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Korea-Japan Design Talk

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Korea-Japan Design Talk, WA: The Spirit of Harmony and Japanese Design Today


On March 12, a special session dubbed “Korea-Japan Design Talk” was held at the Korea Foundation Cultural Center, winding up the exhibition, WA: The Spirit of Harmony and Japanese Design Today (February 12-March 19). The meeting brought together two leading figures from the the design field of the two countries: Professor Ahn Sang-soo and Professor Hiroshi Kashiwagi.

Prof. Ahn is a prominent Korean designer noted for combining traditional and modern Korean design sensibilities into typographical applications, while Prof. Kashiwagi, who served as curator of the exhibition, WA: The Spirit of Harmony and Japanese Design Today, is known for his innovative design concept.

As the audience entered the conference room in ones and twos, a somber atmosphere was readily noticeable due to the news about the devastating earthquake and tsunami that had struck Japan the previous day. Prior to commencing the talk, Prof. Kim Kyoung-kyun of the School of Visual Arts at the Korea National University of Arts, who presided over the session, asked the audience to observe a moment of silence as an expression of sympathy for the victims of the tragic catastrophe. Prof. Kashiwagi then expressed his gratitude to the Korean people for sharing this pain.

Resistance to Mass Product Design

In order to accommodate a larger-than-expected audience, the program started slightly later than scheduled so that everyone could get seated. Prof. Kashiwagi opened the talk with an overview of the background of contemporary Japanese design and its stream, which was accompanied by slide images.
                Prof. Kashiwagi, noting that 20th-century design was characterized by Internationalism and Modernism, said: “As the industrial society flourished, design also came to be mass-produced and mass-consumed. Keeping pace with this trend, designs that could appeal to anyone in any country began to gain popularity. Japan was no exception; its time-honored traditions of proud artisanship and localism suffered damage. But the mass-produced, modern product design could do little to address the problems of social inequality and poverty. Nowadays, the designs created by artists and technicians, through collaborative efforts at small-scale workshops, are steadily gaining momentum.”
                Prof. Ahn agreed with Prof. Kashiwagi, who said, “Isn’t it that the desire for small things has been on the rise, along with the value of small things, as a result of our shared realization of the catastrophic failure of big things?” Ahn continued, “As you can see from this exhibition, Japanese product designs express the caring hearts toward objects.” Prof. Kim also mentioned that he was deeply impressed by the prominent abilities of Japanese designers to embrace and ‘Japanize’ things from abroad.”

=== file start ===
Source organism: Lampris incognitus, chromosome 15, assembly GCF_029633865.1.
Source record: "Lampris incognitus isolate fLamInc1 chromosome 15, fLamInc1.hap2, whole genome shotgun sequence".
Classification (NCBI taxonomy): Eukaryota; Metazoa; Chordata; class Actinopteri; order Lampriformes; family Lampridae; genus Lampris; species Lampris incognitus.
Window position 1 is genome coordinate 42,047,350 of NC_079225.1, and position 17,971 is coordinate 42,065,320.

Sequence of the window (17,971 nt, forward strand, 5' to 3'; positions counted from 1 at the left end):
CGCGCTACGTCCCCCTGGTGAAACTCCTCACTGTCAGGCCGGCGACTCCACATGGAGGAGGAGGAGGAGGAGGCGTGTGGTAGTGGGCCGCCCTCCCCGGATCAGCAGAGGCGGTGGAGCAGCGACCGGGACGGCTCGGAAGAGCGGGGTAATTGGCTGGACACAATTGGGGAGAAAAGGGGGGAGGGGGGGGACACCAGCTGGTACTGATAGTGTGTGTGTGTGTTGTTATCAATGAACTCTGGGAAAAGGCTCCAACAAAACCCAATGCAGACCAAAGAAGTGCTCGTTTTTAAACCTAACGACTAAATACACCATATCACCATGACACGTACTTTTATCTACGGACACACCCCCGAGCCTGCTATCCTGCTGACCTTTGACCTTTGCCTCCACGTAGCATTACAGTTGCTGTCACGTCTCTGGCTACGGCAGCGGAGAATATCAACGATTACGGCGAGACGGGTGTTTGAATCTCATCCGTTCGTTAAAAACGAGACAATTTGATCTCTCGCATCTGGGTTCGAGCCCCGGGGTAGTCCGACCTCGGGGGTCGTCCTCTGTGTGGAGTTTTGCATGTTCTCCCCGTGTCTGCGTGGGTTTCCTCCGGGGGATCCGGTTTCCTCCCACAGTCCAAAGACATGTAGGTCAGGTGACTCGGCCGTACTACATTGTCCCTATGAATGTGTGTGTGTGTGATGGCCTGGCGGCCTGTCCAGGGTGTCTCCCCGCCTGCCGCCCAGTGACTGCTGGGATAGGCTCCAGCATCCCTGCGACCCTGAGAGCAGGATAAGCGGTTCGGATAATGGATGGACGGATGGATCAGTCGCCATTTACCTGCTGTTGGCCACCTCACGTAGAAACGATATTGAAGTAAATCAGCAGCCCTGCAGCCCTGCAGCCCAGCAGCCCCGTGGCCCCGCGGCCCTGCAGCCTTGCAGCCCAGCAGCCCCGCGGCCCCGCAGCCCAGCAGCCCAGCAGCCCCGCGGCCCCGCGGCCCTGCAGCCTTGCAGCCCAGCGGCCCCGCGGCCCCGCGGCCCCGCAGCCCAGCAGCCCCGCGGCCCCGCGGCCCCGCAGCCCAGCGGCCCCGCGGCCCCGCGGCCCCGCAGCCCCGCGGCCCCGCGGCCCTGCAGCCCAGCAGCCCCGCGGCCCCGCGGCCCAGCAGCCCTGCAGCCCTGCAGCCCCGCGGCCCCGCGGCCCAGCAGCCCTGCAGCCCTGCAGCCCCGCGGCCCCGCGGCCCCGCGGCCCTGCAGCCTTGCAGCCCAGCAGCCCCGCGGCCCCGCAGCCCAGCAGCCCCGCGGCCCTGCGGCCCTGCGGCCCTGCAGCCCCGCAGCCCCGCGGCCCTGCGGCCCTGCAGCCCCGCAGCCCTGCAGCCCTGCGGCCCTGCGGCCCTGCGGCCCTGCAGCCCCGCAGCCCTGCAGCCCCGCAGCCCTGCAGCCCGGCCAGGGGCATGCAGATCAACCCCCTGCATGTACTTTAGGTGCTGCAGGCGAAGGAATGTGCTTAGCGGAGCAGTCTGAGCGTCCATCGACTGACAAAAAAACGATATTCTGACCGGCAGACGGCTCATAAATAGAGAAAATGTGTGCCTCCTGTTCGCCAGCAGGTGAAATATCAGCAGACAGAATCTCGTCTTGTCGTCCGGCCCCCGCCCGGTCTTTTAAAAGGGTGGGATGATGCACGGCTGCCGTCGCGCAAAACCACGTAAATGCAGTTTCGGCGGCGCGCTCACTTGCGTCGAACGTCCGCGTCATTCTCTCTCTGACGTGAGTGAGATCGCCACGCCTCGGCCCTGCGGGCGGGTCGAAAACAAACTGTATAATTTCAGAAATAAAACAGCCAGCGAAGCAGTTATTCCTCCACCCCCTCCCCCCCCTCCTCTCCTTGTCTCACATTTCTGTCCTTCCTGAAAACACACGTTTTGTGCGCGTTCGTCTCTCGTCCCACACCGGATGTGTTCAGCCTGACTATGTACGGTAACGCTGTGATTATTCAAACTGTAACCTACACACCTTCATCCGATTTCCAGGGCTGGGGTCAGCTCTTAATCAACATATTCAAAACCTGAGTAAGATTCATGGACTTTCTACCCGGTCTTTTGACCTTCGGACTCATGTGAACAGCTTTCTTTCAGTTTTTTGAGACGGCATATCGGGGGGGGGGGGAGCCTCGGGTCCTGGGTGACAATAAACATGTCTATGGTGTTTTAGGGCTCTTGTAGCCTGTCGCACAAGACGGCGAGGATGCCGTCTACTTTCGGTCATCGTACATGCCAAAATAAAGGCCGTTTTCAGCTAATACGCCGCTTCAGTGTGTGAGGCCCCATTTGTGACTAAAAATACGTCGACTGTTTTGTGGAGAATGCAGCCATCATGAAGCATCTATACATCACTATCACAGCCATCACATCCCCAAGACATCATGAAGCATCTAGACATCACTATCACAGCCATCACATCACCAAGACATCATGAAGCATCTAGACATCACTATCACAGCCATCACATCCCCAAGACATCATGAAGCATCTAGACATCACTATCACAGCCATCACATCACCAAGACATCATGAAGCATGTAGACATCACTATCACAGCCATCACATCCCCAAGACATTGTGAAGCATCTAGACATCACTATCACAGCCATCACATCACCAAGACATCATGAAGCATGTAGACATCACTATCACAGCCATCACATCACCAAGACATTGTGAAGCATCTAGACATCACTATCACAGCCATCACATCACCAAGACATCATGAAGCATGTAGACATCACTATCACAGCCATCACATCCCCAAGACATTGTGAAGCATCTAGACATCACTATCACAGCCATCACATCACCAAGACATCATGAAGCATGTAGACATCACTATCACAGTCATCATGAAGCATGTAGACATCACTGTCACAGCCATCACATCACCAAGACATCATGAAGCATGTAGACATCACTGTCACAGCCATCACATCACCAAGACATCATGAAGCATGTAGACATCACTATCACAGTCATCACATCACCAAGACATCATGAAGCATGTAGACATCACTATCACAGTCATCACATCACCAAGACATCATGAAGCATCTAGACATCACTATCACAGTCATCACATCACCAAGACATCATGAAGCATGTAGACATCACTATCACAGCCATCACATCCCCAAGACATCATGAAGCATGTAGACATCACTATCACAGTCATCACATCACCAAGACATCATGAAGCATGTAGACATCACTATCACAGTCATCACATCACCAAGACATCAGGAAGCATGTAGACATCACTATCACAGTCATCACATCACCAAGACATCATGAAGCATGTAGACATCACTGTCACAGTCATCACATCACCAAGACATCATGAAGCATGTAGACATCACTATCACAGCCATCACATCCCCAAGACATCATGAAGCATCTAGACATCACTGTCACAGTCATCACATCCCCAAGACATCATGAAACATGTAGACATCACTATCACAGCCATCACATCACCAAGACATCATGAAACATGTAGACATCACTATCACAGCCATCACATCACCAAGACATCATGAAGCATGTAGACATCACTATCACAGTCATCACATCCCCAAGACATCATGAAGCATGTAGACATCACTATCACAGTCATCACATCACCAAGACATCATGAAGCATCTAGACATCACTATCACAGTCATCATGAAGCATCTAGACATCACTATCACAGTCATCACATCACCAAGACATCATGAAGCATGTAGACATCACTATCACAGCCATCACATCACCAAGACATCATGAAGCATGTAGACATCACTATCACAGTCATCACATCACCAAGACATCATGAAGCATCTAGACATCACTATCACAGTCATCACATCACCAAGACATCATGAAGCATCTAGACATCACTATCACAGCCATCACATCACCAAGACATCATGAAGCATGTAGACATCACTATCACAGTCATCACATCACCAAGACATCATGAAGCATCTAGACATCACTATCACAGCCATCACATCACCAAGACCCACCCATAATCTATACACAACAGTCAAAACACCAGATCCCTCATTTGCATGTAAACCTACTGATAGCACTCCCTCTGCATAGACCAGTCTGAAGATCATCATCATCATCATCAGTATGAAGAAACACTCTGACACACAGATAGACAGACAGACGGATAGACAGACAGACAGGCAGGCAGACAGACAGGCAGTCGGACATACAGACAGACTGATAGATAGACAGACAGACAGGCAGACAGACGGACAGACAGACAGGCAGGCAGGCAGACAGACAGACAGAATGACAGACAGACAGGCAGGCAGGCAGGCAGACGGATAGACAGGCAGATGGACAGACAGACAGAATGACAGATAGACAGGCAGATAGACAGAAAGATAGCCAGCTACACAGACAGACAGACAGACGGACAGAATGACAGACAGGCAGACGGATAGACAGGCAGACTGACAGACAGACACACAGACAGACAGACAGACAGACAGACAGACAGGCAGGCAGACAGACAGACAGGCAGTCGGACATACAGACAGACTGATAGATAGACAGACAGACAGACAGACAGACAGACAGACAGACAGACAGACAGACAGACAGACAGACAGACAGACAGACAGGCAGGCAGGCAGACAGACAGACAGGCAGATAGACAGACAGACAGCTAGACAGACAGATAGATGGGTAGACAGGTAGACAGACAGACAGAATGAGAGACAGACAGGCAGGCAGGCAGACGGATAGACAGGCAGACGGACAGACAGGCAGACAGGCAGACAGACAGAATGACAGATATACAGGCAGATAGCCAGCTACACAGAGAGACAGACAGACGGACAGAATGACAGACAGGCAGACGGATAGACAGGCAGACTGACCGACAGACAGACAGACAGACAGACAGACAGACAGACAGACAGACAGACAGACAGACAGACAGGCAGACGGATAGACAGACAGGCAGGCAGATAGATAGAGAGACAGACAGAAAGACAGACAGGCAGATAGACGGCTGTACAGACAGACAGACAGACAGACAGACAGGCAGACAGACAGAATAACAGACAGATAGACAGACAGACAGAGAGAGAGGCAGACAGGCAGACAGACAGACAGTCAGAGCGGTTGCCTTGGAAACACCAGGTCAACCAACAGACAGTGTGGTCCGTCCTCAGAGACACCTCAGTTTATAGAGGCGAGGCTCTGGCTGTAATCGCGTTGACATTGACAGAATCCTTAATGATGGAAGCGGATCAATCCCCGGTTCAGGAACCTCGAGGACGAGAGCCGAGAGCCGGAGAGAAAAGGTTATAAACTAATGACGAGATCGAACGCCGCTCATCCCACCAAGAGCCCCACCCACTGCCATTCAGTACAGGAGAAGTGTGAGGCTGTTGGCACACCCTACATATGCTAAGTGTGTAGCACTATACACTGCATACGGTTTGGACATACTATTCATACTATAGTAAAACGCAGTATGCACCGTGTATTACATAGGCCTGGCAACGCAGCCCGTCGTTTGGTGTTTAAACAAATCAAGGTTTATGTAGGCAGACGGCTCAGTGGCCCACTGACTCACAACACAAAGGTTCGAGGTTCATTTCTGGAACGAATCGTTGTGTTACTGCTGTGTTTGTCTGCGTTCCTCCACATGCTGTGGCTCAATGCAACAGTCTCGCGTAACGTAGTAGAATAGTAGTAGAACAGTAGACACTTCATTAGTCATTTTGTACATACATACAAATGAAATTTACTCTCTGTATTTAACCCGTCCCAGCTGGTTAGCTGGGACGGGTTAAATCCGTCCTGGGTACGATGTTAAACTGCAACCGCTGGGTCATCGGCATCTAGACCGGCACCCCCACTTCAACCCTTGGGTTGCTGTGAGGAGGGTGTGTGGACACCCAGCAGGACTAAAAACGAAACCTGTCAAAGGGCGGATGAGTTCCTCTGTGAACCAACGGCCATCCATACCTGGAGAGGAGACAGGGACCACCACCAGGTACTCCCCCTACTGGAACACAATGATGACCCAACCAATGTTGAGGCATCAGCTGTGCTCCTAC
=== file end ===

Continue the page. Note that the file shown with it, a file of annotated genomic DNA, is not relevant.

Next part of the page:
Efforts to Achieve Wa in Korean and Japanese Designs

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The talk naturally proceeded to discussion of the similarities and differences between the design of Korea and Japan. “Japan is a closer neighbor than we think, but there exist clear differences between our two countries,” Prof. Ahn said. “For example, Japan devised its , kana, by modifying Chinese characters, while Korea created its , hangeul.”

Prof. Kashiwagi praised Korean design, remarking: “Traditional Korean designs have naturalness, which feels comfortable even though contorted, pleasantly relieved and not hysterical, a trait which cannot be found in Japanese design.” As for the exhibition theme, wa, Prof. Ahn highly assessed Japanese design, by noting: “In Korea, wa (和) is understood as ‘harmony.’ It seems that in Japan as well, it refers to a noble spirit that avoids domination and competition but embraces differences, or even disharmony.”

To wrap up the session, the two speakers agreed that Korea and Japan, as close neighbors sharing many similarities as well as differences, should make efforts to further develop their designs while respecting each other’s achievements. Finally, they expressed their deep respect for each other and their appreciation for the opportunity to exchange their opinions as representatives of the design sector of their respective countries. At the conclusion of the session, both were surrounded by members of the audience who asked numerous questions about the design and culture of both nations.

Choi Kyung-sook

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